Thursday, October 1, 2009
Ethics and Innovation
When I was in Japan this summer, I attended a lecture about something called Minamata Disease, which is a form of mercury poisoning (click on the link to learn more, but be warned, the disease and its effects may be kind of disturbing). The story goes like too many others we've all heard before- a big company develops a product and begins producing it, and in the process, knowingly or unknowingly contaminates the surrounding environment with a dangerous chemical that makes local residents seriously ill. In this case, the company was Chisso Corporation, and today it is one of the world's largest producers of chemical components including those in Liquid Crystal Displays like you would find in your television or laptop. More than half of the officially recognized victims have died from the disease.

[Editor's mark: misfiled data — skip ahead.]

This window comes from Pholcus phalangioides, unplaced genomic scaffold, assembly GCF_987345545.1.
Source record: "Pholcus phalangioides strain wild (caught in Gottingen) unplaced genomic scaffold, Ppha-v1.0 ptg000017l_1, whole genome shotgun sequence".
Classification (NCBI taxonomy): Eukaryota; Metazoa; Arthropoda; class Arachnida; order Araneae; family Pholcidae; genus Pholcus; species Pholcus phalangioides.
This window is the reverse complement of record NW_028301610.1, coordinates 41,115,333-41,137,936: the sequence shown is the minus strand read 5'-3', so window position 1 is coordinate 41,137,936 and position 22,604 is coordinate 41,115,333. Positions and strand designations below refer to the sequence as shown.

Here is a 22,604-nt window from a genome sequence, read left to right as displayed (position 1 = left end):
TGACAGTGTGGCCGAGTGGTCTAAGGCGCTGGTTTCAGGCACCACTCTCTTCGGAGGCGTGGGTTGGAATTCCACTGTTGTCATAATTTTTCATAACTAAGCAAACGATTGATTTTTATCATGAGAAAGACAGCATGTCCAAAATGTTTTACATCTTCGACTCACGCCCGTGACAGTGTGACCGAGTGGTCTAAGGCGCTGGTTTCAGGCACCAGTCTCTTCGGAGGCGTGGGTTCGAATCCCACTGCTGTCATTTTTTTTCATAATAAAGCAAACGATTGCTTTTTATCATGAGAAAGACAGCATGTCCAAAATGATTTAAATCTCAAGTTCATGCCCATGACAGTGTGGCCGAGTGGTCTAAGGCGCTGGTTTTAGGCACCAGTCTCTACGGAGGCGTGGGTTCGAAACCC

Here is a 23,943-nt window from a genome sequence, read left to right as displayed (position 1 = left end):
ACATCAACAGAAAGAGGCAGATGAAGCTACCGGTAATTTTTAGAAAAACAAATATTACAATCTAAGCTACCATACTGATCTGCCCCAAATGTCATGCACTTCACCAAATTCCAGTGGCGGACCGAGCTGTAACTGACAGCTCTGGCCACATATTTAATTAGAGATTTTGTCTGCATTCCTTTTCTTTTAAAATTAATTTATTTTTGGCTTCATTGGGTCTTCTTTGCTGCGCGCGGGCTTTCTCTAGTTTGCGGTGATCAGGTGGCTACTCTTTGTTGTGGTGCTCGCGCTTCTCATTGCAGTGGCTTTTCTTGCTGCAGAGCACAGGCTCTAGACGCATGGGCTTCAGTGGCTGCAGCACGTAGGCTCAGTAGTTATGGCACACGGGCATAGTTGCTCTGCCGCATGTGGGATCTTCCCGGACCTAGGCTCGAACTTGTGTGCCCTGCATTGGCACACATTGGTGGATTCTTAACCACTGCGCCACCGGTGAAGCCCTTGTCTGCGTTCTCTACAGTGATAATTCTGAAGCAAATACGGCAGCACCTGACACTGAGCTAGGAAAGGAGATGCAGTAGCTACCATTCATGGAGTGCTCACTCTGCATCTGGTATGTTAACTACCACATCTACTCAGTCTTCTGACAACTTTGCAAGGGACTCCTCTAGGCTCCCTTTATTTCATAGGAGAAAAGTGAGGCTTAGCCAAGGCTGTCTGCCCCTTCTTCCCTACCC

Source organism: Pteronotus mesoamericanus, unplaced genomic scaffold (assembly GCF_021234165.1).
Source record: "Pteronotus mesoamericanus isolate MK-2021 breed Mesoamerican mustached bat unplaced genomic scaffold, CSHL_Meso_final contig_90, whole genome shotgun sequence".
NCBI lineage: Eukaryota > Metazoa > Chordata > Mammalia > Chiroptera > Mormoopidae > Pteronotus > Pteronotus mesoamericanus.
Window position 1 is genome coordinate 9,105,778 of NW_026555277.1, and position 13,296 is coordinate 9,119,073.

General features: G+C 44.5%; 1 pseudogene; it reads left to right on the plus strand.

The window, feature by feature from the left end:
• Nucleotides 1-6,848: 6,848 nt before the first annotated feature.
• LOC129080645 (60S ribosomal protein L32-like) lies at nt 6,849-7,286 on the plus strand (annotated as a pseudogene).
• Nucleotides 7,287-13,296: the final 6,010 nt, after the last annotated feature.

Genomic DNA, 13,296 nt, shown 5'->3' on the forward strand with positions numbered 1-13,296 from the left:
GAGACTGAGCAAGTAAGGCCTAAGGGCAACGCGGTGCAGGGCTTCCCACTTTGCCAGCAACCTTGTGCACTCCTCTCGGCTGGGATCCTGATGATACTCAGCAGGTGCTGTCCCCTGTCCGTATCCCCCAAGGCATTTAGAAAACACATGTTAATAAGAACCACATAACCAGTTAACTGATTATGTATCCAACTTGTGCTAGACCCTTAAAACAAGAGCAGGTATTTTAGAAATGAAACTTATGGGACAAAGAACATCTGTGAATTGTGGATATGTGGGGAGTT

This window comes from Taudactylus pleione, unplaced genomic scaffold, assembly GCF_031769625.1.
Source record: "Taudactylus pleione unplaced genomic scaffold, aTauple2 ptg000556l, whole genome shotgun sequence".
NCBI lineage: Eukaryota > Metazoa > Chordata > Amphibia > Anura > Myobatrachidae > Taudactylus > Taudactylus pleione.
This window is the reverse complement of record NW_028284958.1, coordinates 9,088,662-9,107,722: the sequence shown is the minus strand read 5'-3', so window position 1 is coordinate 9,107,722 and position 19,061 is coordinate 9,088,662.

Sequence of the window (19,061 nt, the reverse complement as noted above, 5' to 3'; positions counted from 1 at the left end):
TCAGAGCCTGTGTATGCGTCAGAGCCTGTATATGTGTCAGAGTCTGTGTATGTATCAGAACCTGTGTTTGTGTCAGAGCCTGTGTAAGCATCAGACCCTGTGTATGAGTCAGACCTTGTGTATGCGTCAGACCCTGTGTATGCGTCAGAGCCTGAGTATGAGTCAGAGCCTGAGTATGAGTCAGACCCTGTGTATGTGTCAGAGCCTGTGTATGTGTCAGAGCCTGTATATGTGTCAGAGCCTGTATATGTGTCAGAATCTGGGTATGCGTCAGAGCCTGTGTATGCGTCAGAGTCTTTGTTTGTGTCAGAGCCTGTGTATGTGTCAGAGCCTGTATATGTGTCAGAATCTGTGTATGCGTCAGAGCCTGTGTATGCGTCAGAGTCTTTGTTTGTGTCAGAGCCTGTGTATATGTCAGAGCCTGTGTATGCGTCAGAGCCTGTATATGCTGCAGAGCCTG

I started thinking about this situation earlier in the course when we were discussing outside factors that limit innovation, and Nida also touched on this in a peripheral way in her blog post earlier in the week about the malaria vaccine. In this case, as a result of its own testing, the company knew that the methyl mercury it was releasing was making people sick, but continued to do so anyway for reasons unknown. They have never formally admitted liability or apologized to the community, even though their own documents indicate that they were aware of what was happening at the time and they are currently still paying restitution.
So how do ethical considerations play into innovation? They can certainly be a limiting factor if you choose to embrace them, but the trick here is that unlike legal considerations or resource limitations, ethical considerations are determined almost entirely by the innovator. When you consider the implications of that fact, it becomes clear that there is a lot of personal responsibility involved in many kinds of innovation. I personally think that these considerations provide opportunities for work-arounds and further innovation, but it is interesting to think about how many products and ideas we might not have today if ethics had been a consideration in their development. What do you think? Obviously, Chisso is an extreme example, but how do we as innovators determine where to draw the ethical line?